Monday, October 14, 2013

A Plain Disappearance by Amanda Flower

This week, the
Christian Fiction Blog Alliance
is introducing
A Plain Disappearance
B&H Books (September 1, 2013)
Amanda Flower


Amanda Flower, an Agatha-nominated mystery author, started her writing career in elementary school when she read a story she wrote to her sixth grade class and had the class in stitches with her description of being stuck on the top of a Ferris wheel. She knew at that moment she’d found her calling of making people laugh with her words. Her debut mystery, Maid of Murder, was an Agatha Award Nominee for Best First Novel. Amanda is an academic librarian for a small college near Cleveland.


USA Today recently hailed award-nominated author Amanda Flower for A Plain Death, calling it “the first Amish rom-com . . . bring on the next one!” As the enthusiastic reviews continue to mount, she’s back with her third Appleseed Creek mystery, A Plain Disappearance.

It’s Christmastime in Amish Country, and Chloe Humphrey has begun settling into her life in Appleseed Creek excited to see where her new relationship with Timothy Troyer will lead. Unfortunately it leads to murder when the couple discovers the body of Amish teenager Katie Lambright while on their first date.

Near the scene there is evidence that Timothy’s friend and auto mechanic Billy Thorpe is involved with the crime. The police reveal Billy is not really who he said he was and has been living the last decade in Knox County under a stolen alias. Now, Chloe and Timothy must find Billy, bring him to justice, or prove his innocence.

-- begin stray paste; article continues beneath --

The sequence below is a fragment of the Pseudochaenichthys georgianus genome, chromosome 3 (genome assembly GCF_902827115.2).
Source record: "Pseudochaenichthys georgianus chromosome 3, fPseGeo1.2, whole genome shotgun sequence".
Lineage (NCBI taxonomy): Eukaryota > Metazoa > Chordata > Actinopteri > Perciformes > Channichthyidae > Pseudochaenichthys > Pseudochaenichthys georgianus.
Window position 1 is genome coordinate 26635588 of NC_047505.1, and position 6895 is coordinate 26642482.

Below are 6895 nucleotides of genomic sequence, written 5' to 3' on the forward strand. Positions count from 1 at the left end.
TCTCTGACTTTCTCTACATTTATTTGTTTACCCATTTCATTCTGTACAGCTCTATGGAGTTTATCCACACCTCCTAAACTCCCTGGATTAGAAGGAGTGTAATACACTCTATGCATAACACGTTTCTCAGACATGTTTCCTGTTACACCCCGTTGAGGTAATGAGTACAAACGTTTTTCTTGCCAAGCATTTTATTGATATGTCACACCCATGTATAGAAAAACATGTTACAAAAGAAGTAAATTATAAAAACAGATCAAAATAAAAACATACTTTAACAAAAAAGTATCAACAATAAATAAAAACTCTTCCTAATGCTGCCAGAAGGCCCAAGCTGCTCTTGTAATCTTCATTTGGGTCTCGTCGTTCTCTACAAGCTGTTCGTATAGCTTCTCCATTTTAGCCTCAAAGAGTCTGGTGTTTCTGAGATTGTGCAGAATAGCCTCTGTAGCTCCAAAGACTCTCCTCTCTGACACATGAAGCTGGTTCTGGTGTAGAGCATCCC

If you would like to read the first chapter of >A Plain Disappearance, go HERE.

My review:
    I don't typically read Amish fiction, but had to read the first one in this series because I was a judge of some suspense books. I liked it well enough to read the second and now the third.

   As with the other two books, this one takes place not too far from where I live, which made me more interested in the books. It picks up where the second book left off, and brings back all of the characters, good and bad, from the previous books.

  This may be the best of the series, and I assume the last. The suspense was great and kept me guessing as to who the guilty party was, and themes of forgiveness were explored as well. I thoroughly enjoyed the book, and couldn't put it down.

  Of the Amish books I have read and am familiar with, I feel this series portrays them a little better than the average Amish fiction book. Also, the main characters in this series are not Amish, but formerly Amish, and not Amish at all.